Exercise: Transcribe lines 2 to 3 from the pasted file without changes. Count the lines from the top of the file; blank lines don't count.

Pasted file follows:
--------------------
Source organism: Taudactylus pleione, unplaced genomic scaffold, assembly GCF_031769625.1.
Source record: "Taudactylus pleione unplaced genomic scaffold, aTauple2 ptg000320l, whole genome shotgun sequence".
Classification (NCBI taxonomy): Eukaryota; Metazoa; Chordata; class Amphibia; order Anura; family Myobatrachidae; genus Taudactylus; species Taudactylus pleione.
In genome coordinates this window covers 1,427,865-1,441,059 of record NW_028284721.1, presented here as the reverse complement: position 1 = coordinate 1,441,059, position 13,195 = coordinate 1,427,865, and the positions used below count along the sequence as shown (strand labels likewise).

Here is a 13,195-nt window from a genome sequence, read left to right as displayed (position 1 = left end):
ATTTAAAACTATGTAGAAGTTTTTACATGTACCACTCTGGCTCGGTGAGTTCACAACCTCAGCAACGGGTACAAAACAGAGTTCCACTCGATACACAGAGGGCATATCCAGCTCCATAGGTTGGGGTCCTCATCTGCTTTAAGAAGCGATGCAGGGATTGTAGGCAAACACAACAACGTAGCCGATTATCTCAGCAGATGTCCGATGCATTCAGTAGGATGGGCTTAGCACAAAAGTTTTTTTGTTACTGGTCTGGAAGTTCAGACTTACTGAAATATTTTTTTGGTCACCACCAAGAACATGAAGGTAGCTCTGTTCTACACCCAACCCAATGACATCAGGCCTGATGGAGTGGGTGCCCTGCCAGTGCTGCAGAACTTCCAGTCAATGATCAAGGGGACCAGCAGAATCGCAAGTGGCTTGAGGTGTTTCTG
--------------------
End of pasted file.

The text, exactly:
Source record: "Taudactylus pleione unplaced genomic scaffold, aTauple2 ptg000320l, whole genome shotgun sequence".
Classification (NCBI taxonomy): Eukaryota; Metazoa; Chordata; class Amphibia; order Anura; family Myobatrachidae; genus Taudactylus; species Taudactylus pleione.